Theft in Kathmandu: Can Nepal’s Cultural Legacy Be Saved?' Newsweek, 29th April 2015
In the square, centuries-old buildings with ornately carved wood beams, stone statues and gold and silver leafing now sit in various states of disrepair. Pick through any pile of rubble and you are bound to uncover a section of a frieze depicting a Hindu epic or the arm of some god, broken off from its venerable body. Stowing an illicit find in a backpack and walking out would be fairly easy. Though the area teems with the uniformed and armed—Kathmandu police, Nepalese soldiers, search-and-rescue teams from a range of countries—no one is paying much attention to the dozens of people wandering aimlessly among the destruction. [...] The network currently making up Nepal’s cultural guard is very, very loose. The police are there, but protecting debris is, of course, a low priority in a city where the earthquake death toll just passed 5,000 and dead bodies are still being pulled out from fallen buildings. Thousands have been left homeless, and many fear an impending food and water shortage, as well as a sanitation crisis on the horizon that could lead to a public health catastrophe.and dealer at the other end of the chain? What excuse would they have for handling items like these no-questions-asked?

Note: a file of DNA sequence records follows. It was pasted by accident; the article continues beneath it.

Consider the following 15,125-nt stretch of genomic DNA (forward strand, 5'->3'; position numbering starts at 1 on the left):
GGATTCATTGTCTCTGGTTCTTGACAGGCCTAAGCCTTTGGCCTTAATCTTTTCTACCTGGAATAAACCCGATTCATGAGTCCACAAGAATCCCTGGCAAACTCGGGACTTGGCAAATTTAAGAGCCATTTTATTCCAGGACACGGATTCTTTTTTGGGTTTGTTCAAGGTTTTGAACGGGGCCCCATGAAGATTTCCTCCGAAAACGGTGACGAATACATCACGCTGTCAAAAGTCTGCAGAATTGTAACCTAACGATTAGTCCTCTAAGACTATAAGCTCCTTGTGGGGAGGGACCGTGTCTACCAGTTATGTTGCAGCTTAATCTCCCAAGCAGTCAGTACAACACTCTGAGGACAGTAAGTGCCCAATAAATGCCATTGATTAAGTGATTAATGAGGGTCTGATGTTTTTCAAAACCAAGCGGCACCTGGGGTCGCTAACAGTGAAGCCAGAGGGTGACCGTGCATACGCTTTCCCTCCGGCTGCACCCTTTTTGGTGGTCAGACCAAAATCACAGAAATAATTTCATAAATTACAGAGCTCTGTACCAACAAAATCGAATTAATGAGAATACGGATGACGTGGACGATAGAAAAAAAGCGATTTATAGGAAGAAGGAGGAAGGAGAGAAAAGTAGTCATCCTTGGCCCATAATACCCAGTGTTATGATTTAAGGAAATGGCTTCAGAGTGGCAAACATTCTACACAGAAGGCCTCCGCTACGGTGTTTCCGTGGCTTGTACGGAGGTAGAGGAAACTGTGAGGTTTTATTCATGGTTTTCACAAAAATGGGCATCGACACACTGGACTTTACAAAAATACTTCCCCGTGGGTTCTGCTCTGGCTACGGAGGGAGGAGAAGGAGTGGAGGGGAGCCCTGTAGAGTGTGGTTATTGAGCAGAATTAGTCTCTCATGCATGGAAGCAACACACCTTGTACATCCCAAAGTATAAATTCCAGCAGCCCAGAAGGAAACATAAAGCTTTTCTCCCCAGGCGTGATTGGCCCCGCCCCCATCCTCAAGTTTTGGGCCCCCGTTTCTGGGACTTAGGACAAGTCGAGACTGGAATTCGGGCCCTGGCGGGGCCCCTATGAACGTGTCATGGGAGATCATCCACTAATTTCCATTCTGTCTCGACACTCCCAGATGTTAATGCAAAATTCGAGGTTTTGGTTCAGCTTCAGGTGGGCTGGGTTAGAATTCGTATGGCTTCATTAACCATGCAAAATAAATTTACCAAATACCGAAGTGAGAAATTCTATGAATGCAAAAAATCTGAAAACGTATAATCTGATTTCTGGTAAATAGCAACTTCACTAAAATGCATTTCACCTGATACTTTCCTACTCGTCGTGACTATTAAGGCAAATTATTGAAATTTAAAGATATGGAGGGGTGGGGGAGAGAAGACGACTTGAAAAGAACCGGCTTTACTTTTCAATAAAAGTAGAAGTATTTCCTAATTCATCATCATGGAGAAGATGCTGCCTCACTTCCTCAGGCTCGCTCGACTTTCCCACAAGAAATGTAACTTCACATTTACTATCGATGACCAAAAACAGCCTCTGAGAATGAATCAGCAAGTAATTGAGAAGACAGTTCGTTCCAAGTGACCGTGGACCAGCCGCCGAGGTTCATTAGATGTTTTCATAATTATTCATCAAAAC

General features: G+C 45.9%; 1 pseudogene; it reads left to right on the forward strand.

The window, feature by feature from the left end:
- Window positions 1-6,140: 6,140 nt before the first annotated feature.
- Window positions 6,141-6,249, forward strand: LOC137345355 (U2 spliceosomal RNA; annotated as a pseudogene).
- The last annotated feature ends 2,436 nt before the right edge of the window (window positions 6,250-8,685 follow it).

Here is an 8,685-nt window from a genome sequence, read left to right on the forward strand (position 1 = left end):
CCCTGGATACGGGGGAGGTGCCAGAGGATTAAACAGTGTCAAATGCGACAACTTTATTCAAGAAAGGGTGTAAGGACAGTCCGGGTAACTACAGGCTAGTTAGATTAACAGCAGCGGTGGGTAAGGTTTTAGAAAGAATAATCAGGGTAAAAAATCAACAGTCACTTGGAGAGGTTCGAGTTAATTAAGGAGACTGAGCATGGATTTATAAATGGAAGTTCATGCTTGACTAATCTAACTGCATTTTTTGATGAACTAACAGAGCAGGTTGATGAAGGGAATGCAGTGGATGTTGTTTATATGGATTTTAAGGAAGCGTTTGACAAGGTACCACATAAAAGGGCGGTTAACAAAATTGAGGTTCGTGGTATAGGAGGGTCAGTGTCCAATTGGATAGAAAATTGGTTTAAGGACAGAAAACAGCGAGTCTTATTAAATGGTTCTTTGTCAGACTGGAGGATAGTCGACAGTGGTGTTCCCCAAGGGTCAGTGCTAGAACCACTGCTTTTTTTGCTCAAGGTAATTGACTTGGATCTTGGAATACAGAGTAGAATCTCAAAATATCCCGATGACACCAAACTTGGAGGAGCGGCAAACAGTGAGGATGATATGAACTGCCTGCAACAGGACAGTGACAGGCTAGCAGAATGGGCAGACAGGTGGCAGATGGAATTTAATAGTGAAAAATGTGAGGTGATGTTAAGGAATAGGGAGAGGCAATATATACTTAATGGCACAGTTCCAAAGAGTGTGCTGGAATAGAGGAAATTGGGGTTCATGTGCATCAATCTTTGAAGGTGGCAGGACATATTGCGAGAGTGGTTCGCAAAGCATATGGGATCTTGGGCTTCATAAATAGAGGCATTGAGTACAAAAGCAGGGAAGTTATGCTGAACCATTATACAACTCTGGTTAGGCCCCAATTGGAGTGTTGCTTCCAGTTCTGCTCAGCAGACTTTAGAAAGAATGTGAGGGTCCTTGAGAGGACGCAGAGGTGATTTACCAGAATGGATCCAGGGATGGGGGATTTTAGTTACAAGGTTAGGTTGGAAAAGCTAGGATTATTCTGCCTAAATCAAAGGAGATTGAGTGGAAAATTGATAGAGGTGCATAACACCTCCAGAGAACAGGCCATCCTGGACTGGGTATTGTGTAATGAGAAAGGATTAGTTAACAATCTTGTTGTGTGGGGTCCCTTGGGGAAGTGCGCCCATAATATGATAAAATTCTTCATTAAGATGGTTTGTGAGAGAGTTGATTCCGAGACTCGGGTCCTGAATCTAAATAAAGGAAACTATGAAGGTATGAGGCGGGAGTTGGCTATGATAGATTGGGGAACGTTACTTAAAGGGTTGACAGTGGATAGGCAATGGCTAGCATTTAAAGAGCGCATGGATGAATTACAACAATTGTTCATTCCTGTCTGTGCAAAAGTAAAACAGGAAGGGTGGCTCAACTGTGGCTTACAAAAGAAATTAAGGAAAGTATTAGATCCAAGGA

Vignete: Buddhe head in the trade - this decorative one of polymer.